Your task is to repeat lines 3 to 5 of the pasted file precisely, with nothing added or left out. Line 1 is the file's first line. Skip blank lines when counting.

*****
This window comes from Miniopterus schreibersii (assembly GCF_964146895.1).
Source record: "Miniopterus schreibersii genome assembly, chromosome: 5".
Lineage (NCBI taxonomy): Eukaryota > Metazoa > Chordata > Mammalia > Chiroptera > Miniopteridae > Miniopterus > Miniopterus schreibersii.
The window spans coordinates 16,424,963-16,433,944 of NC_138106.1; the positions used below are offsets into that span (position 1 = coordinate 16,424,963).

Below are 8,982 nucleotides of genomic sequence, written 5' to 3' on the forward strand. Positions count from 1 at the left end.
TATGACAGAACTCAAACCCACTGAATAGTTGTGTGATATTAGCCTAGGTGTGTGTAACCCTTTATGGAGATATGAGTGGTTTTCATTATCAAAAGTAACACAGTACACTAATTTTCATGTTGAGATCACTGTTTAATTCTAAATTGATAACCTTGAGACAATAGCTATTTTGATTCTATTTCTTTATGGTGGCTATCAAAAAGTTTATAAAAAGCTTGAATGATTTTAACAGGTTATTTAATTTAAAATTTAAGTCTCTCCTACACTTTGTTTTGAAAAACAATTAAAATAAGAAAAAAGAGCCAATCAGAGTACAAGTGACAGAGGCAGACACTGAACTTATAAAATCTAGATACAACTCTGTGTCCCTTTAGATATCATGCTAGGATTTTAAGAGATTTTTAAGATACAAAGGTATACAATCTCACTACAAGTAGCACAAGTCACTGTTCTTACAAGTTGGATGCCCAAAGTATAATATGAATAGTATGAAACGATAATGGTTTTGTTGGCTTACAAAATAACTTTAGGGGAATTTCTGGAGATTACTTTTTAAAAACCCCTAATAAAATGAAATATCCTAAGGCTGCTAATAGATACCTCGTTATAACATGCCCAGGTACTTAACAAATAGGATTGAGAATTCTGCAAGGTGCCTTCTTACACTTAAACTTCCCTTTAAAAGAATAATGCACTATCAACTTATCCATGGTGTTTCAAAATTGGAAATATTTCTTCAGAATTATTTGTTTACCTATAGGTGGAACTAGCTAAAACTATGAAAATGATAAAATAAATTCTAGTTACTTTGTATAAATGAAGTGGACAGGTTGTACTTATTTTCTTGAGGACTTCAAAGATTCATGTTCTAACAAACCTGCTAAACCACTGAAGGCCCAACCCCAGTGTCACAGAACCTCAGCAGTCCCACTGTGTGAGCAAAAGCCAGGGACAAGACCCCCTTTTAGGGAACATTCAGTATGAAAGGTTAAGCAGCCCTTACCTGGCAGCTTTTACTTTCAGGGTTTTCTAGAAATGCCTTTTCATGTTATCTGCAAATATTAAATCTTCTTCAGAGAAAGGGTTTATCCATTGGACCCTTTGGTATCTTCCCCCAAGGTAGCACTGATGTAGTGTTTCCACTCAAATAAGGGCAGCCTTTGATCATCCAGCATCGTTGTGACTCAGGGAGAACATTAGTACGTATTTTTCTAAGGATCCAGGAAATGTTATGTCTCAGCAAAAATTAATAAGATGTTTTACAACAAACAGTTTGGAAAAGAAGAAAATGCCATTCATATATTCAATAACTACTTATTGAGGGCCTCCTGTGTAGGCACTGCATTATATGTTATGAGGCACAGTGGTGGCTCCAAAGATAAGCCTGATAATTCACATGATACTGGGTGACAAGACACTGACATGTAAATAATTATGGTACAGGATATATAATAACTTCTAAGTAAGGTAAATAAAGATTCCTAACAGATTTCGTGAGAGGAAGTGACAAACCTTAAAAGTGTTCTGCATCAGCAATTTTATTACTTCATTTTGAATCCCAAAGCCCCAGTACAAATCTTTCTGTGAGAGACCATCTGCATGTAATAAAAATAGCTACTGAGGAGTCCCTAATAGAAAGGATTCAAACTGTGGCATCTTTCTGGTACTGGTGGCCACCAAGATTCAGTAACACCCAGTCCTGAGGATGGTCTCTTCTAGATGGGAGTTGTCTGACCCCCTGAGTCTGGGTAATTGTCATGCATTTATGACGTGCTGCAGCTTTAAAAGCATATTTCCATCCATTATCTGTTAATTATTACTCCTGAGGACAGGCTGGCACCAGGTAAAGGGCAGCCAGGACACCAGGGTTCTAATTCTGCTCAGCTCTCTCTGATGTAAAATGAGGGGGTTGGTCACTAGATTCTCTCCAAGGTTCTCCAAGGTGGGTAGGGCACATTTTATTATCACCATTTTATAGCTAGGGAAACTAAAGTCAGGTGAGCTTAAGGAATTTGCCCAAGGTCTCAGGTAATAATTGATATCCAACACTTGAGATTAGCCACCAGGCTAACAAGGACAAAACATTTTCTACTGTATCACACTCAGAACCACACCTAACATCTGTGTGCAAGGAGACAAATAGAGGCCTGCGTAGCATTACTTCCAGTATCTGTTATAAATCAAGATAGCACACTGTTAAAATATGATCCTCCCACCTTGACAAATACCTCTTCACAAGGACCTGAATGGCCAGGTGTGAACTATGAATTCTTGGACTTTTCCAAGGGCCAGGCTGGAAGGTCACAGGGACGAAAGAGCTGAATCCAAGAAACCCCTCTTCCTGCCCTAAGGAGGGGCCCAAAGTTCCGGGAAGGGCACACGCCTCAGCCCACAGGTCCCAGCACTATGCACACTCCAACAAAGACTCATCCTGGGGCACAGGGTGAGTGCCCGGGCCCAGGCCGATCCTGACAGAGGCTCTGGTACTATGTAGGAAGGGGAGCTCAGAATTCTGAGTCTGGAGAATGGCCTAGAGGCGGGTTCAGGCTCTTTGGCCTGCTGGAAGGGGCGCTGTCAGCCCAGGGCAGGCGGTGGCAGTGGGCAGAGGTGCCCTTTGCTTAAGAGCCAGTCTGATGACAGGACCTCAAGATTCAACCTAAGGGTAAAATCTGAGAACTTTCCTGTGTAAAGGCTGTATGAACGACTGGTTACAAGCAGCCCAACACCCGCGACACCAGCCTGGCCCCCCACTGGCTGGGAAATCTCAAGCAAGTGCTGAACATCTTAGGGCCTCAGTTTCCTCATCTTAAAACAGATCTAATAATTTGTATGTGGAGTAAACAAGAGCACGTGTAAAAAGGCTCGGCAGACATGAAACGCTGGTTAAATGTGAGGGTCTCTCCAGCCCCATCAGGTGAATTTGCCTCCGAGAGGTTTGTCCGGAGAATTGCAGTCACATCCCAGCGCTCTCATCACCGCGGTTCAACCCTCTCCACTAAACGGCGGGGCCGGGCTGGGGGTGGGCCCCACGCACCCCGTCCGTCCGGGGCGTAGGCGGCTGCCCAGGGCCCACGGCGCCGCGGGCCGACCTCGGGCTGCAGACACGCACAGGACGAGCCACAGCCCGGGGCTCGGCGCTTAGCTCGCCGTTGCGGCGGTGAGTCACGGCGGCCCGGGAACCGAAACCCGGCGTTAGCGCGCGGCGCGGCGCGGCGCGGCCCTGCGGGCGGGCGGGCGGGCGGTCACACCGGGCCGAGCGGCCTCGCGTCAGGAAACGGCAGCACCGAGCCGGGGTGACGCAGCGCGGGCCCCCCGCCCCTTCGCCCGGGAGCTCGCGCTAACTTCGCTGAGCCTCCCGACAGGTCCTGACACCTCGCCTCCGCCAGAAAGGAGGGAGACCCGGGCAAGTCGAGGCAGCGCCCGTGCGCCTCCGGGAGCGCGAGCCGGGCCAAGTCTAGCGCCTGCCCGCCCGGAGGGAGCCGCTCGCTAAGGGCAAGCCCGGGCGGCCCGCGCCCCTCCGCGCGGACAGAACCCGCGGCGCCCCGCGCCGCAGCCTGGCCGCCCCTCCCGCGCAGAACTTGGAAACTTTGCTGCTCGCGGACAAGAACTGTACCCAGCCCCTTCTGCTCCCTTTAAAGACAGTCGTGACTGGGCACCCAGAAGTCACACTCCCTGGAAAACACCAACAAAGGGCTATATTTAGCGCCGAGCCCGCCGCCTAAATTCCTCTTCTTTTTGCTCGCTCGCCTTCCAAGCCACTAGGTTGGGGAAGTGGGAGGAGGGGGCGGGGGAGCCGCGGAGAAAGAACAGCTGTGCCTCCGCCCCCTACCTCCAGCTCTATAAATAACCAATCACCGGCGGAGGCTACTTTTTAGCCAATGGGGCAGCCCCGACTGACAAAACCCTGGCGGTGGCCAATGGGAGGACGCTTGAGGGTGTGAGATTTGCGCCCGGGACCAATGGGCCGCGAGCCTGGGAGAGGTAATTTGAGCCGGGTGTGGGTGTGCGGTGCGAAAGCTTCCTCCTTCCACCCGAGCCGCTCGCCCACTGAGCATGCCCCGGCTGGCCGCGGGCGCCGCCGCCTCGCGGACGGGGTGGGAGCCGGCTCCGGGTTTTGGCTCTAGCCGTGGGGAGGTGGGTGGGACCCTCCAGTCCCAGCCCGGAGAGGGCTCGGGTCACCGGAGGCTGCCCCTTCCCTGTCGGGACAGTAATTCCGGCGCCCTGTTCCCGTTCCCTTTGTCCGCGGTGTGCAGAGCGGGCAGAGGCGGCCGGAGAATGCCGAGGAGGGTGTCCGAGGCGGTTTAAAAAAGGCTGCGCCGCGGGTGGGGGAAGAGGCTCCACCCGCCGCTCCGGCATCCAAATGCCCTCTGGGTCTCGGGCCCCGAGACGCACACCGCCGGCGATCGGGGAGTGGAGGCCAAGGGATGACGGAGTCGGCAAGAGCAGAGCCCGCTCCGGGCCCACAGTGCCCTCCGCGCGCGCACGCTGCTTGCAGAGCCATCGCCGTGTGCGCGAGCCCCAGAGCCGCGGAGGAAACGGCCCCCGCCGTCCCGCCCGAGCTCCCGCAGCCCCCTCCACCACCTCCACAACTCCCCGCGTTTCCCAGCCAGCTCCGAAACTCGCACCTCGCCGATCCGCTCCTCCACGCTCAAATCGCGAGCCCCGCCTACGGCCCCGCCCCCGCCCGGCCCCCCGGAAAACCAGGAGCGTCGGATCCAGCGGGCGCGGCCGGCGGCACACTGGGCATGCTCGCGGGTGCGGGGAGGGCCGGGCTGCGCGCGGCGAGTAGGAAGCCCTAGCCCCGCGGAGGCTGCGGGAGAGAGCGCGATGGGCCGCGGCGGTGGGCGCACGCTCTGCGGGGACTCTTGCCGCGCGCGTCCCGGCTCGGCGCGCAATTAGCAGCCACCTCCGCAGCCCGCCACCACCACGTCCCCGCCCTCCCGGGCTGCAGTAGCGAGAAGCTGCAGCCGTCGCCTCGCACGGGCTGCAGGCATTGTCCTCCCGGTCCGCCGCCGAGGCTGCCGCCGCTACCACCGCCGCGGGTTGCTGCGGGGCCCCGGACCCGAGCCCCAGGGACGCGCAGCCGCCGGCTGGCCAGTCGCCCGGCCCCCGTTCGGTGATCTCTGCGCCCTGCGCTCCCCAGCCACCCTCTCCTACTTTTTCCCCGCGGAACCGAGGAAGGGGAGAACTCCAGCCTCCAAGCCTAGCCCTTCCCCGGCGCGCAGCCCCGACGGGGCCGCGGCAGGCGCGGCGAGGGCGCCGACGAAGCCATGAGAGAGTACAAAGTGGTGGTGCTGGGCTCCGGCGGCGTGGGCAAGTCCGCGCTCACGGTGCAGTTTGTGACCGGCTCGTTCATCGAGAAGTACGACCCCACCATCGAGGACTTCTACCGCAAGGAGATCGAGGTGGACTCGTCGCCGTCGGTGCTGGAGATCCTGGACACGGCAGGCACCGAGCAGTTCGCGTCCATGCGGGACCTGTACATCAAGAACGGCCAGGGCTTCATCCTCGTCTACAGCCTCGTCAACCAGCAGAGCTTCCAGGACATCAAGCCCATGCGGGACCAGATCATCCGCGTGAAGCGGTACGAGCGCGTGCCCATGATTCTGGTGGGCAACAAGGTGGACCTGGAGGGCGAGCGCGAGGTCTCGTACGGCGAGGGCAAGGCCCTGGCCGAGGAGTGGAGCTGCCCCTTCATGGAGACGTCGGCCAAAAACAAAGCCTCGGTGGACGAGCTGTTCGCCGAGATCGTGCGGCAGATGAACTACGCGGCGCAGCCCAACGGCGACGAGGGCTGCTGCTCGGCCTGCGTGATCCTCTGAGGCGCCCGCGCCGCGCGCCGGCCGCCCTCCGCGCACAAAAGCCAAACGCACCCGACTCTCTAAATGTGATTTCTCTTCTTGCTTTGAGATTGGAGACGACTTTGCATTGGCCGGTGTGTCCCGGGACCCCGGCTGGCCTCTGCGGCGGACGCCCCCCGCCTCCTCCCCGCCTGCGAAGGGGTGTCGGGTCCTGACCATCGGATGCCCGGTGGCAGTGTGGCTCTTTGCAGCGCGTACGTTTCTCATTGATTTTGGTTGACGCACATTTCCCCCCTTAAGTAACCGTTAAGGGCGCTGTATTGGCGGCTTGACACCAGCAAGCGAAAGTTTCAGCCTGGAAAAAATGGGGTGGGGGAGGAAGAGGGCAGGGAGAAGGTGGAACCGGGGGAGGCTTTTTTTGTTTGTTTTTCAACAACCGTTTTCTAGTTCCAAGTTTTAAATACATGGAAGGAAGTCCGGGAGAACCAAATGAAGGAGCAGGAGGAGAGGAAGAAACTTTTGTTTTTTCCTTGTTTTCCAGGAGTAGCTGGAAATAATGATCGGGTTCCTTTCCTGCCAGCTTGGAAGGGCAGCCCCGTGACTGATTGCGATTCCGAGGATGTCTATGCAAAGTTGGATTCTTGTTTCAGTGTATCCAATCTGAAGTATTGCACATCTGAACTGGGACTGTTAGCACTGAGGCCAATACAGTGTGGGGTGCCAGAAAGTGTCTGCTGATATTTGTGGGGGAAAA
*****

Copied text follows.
Lineage (NCBI taxonomy): Eukaryota > Metazoa > Chordata > Mammalia > Chiroptera > Miniopteridae > Miniopterus > Miniopterus schreibersii.
The window spans coordinates 16,424,963-16,433,944 of NC_138106.1; the positions used below are offsets into that span (position 1 = coordinate 16,424,963).

Below are 8,982 nucleotides of genomic sequence, written 5' to 3' on the forward strand. Positions count from 1 at the left end.